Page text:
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PLEASANTON, Calif. - Safeway c.e.o. Steve Burd yesterday clarified what he referred to as misconceptions in the popular business press that his company had a bad fourth quarter.
"One of the things I do on earnings days is I spend some time looking at the popular press, and they never get it right," said Burd during the Bear Stearns 14th Annual Retail, Restaurant & Consumer Conference in New York. "And I really think that, because of the Internet, those headlines really have an impact on how people behave that day. So the popular press, not understanding the difference of tax rates, say Safeway posts lower quarterly profit, or Safeway profits slip on year earlier tax gain, as if there were something unfair about the earlier tax gain."
But while the popular press saw it as a decline, he said, money managers and the pros "who understand it viewed it as a respectable 11.5 percent earnings gain."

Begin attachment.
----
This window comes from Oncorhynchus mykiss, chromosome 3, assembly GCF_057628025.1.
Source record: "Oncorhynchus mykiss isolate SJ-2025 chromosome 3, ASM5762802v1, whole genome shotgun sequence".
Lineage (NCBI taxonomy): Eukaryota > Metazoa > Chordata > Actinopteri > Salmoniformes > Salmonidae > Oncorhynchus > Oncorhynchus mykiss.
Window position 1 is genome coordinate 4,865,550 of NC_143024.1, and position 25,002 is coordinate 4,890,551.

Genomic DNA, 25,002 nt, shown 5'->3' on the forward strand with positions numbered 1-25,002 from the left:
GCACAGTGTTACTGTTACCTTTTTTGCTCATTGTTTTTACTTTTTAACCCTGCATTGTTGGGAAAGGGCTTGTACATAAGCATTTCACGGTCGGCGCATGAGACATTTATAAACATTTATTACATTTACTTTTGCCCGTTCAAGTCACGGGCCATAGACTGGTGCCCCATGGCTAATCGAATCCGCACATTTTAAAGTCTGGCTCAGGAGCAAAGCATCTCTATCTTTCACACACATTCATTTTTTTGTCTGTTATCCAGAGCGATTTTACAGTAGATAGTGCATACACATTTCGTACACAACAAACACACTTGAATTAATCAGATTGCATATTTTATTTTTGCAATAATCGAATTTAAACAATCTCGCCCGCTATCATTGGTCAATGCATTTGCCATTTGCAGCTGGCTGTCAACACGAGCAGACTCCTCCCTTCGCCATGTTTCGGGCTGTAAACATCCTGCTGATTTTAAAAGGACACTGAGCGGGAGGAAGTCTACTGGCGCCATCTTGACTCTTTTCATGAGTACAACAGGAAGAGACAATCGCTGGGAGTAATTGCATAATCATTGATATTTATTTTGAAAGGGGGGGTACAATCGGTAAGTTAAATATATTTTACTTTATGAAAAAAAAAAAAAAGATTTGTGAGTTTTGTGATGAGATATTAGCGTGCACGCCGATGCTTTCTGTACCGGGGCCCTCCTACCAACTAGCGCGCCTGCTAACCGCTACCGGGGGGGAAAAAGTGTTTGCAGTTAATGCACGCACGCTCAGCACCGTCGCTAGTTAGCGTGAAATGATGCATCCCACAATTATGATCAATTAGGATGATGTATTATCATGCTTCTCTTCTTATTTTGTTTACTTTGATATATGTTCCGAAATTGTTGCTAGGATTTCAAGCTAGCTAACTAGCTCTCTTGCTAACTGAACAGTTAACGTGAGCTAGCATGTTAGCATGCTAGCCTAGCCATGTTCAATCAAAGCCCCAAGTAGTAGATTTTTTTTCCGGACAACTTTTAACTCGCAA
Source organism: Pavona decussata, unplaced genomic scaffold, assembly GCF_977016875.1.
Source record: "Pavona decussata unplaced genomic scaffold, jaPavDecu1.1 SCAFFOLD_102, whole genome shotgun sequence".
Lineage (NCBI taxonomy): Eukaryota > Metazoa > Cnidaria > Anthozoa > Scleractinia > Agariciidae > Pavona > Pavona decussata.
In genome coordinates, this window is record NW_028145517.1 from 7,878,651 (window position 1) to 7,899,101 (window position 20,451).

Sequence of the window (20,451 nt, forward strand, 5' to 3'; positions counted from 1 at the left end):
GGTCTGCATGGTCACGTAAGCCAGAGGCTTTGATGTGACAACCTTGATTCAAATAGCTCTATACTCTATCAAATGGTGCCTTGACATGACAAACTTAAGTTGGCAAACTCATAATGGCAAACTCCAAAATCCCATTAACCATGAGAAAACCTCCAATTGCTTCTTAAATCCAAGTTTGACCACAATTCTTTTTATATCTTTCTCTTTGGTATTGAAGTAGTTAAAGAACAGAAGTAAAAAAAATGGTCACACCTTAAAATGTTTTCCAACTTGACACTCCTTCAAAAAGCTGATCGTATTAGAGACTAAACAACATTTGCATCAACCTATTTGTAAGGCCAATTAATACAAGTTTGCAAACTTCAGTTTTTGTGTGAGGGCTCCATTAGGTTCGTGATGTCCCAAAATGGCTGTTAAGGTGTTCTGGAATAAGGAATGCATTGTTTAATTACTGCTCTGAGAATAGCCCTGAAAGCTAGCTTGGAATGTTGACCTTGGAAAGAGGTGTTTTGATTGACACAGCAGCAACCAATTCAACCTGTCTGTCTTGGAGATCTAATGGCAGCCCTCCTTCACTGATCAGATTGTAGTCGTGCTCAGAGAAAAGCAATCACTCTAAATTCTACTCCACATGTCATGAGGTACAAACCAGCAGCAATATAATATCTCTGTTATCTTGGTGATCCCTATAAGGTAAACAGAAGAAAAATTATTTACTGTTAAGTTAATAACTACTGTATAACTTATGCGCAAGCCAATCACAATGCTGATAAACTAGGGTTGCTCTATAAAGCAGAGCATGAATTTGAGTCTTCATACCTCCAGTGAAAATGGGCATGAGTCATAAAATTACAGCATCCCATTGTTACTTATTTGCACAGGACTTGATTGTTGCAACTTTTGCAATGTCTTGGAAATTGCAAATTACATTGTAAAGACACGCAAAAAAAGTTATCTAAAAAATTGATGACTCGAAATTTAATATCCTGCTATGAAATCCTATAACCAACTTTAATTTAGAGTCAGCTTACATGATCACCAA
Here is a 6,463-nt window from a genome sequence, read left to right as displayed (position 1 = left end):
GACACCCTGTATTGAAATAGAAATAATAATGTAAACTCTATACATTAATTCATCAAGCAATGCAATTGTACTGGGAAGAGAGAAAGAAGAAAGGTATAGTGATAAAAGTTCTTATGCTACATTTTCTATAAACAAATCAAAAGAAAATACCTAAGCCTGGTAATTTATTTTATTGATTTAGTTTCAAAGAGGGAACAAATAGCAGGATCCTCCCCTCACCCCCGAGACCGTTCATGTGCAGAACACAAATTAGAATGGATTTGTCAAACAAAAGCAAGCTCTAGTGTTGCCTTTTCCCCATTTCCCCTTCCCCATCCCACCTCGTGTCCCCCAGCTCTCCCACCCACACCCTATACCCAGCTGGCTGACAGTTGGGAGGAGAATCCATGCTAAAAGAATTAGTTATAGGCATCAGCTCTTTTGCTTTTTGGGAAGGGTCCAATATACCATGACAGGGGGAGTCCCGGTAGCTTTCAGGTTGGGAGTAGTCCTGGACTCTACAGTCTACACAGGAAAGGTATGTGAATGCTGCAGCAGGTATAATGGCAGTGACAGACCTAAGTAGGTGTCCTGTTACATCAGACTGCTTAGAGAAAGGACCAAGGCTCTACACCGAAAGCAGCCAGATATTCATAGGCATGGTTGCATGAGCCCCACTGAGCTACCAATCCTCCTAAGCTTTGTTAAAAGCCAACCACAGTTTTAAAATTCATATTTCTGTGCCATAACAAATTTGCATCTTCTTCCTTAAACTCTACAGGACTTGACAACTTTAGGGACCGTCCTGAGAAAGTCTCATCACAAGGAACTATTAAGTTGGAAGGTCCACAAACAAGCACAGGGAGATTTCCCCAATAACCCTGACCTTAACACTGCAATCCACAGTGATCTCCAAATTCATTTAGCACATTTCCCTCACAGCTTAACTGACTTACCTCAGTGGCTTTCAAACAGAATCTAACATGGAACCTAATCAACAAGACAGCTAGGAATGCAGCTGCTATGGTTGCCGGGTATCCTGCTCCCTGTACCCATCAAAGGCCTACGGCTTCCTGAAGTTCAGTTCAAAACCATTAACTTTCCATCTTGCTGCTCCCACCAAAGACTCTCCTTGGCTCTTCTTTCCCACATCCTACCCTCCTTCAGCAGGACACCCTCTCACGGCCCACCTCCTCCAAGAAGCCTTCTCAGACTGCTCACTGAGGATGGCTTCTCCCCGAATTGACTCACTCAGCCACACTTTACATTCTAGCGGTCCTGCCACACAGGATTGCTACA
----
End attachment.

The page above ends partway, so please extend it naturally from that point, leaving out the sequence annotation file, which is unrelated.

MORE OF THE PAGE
Burd also addressed the company's drop in ID sales for the quarter, stressing it was a positive event driven by its success with its corporate brands and the company's accommodating consumer's switch to generic prescriptions.
"When you look at corporate brands, there has been a pronounced, market-wide step up. And our step up in corporate brands as a percentage of our mix is greater than that of the industry in general," he said. "Corporate brands sell for a lower retail, but carry a higher margin. Then there is the growth in generic drugs. If you are a thoughtful consumer looking to stretch your budget, and you are on Lipitor, you have every right to ask your doctor if [a generic] would work for you. And if it does, you're going to save a lot of money, our sales will go down and our margins will go up."
And this is just what happened, Burd said. "But because people generally didn't understand this, they saw the IDs as a negative event," he said. "These are good things. And you can expect the generic trend to continue, and you can expect the corp brand trend to continue. So I'm not saying that ID sales are not important. I'm saying that in these economic conditions and what's happening with brands and generic, you have to look beneath the ID sales."
Burd also maintained Safeway's December guidance of 2008 earnings of $2.25 to $2.35 a share, or $2.21 to $2.31 a share adjusted to exclude an extra week this year. "Regardless of what happens in the economy, we're confident that our guidance will hold true," he said.